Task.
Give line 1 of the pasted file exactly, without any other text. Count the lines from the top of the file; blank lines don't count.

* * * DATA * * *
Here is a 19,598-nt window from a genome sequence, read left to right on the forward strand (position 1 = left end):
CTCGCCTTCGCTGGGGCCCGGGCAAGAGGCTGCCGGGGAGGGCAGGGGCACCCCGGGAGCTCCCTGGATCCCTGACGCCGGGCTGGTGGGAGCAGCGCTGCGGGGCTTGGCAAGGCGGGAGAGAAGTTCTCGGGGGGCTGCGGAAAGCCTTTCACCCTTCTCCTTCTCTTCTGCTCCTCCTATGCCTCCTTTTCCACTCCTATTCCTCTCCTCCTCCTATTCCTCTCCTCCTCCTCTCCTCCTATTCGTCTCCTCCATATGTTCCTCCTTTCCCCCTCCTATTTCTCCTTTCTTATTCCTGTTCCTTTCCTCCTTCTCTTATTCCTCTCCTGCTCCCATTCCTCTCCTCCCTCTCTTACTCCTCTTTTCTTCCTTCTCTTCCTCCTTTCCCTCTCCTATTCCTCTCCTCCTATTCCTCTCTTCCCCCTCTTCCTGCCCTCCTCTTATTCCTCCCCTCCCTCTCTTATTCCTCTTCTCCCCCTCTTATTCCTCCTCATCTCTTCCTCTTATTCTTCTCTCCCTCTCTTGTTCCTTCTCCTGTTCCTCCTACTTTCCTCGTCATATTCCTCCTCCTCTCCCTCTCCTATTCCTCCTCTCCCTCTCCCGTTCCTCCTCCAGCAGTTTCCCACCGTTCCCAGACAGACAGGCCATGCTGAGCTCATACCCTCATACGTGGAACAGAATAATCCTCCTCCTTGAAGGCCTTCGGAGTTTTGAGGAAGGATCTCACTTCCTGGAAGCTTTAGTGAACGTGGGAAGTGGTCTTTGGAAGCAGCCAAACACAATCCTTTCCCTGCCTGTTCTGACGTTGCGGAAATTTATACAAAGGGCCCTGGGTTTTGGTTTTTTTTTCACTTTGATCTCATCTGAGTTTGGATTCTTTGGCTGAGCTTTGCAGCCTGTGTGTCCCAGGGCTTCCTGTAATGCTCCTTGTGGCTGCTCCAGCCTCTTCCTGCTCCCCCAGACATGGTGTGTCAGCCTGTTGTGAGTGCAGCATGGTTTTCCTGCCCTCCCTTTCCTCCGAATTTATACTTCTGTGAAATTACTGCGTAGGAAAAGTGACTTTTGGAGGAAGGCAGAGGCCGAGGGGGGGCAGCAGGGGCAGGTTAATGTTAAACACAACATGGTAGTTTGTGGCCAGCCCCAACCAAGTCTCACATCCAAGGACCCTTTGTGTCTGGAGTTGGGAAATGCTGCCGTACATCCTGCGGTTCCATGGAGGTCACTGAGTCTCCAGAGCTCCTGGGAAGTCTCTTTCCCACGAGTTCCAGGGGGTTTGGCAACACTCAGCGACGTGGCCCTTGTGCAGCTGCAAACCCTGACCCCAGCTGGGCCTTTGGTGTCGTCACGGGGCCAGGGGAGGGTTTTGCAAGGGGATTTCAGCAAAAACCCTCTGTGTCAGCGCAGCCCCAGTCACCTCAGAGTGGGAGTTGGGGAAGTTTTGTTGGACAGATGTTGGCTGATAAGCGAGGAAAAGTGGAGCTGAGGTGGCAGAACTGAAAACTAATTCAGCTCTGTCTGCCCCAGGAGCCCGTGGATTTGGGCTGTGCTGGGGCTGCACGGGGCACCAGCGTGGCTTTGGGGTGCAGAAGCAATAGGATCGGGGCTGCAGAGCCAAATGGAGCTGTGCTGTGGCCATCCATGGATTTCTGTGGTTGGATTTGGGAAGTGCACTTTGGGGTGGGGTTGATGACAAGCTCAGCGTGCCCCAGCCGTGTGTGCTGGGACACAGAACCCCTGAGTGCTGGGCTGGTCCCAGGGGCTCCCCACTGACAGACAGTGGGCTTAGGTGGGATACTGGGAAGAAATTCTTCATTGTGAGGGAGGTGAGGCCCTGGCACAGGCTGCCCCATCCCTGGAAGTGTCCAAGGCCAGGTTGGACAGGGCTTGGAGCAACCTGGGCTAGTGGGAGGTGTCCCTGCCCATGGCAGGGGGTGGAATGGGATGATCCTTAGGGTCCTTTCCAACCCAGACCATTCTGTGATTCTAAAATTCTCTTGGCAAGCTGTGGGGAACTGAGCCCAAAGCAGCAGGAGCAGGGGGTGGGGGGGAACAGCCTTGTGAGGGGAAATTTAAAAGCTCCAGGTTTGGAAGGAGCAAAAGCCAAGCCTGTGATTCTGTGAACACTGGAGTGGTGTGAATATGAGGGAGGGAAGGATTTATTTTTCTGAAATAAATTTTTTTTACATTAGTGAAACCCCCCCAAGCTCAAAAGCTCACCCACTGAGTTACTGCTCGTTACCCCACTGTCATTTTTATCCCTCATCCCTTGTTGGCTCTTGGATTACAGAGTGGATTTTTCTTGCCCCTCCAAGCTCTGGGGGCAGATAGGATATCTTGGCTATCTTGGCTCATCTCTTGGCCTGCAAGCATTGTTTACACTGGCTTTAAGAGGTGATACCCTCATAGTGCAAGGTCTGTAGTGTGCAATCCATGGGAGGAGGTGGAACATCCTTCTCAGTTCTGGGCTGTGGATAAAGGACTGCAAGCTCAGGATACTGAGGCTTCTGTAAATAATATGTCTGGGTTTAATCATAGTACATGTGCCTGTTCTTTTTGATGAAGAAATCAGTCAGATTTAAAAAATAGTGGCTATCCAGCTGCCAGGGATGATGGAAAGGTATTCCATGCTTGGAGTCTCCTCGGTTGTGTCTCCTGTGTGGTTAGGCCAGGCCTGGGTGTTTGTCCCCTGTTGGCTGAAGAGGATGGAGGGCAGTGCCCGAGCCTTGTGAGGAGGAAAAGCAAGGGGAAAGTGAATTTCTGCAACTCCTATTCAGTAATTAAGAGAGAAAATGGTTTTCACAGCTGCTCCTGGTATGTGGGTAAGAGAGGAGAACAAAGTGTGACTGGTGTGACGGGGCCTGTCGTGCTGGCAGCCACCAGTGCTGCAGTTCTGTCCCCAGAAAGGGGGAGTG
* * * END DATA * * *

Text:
Here is a 19,598-nt window from a genome sequence, read left to right on the forward strand (position 1 = left end):